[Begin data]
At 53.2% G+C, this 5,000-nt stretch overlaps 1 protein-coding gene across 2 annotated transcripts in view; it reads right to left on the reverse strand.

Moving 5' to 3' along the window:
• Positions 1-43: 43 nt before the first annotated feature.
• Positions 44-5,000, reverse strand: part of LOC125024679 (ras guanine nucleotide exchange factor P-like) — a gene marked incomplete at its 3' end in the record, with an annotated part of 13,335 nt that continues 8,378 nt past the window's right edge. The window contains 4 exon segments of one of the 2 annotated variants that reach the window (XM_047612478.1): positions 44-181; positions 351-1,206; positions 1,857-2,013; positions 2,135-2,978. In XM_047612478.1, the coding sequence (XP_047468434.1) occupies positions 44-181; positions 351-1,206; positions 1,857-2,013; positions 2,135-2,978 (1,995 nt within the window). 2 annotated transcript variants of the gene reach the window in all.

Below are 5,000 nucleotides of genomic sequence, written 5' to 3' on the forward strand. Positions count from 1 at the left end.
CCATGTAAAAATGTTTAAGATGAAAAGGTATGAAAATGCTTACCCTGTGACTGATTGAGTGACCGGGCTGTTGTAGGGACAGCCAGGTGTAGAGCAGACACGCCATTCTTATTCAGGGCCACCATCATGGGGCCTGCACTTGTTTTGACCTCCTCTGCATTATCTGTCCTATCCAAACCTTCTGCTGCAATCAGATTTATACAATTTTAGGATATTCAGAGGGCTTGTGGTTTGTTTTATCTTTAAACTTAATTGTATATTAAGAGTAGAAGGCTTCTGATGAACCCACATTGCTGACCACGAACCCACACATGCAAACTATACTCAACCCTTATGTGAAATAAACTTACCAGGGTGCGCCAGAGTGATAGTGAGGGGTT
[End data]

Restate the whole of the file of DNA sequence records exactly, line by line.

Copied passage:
At 53.2% G+C, this 5,000-nt stretch overlaps 1 protein-coding gene across 2 annotated transcripts in view; it reads right to left on the reverse strand.

Moving 5' to 3' along the window:
• Positions 1-43: 43 nt before the first annotated feature.
• Positions 44-5,000, reverse strand: part of LOC125024679 (ras guanine nucleotide exchange factor P-like) — a gene marked incomplete at its 3' end in the record, with an annotated part of 13,335 nt that continues 8,378 nt past the window's right edge. The window contains 4 exon segments of one of the 2 annotated variants that reach the window (XM_047612478.1): positions 44-181; positions 351-1,206; positions 1,857-2,013; positions 2,135-2,978. In XM_047612478.1, the coding sequence (XP_047468434.1) occupies positions 44-181; positions 351-1,206; positions 1,857-2,013; positions 2,135-2,978 (1,995 nt within the window). 2 annotated transcript variants of the gene reach the window in all.

Below are 5,000 nucleotides of genomic sequence, written 5' to 3' on the forward strand. Positions count from 1 at the left end.
CCATGTAAAAATGTTTAAGATGAAAAGGTATGAAAATGCTTACCCTGTGACTGATTGAGTGACCGGGCTGTTGTAGGGACAGCCAGGTGTAGAGCAGACACGCCATTCTTATTCAGGGCCACCATCATGGGGCCTGCACTTGTTTTGACCTCCTCTGCATTATCTGTCCTATCCAAACCTTCTGCTGCAATCAGATTTATACAATTTTAGGATATTCAGAGGGCTTGTGGTTTGTTTTATCTTTAAACTTAATTGTATATTAAGAGTAGAAGGCTTCTGATGAACCCACATTGCTGACCACGAACCCACACATGCAAACTATACTCAACCCTTATGTGAAATAAACTTACCAGGGTGCGCCAGAGTGATAGTGAGGGGTT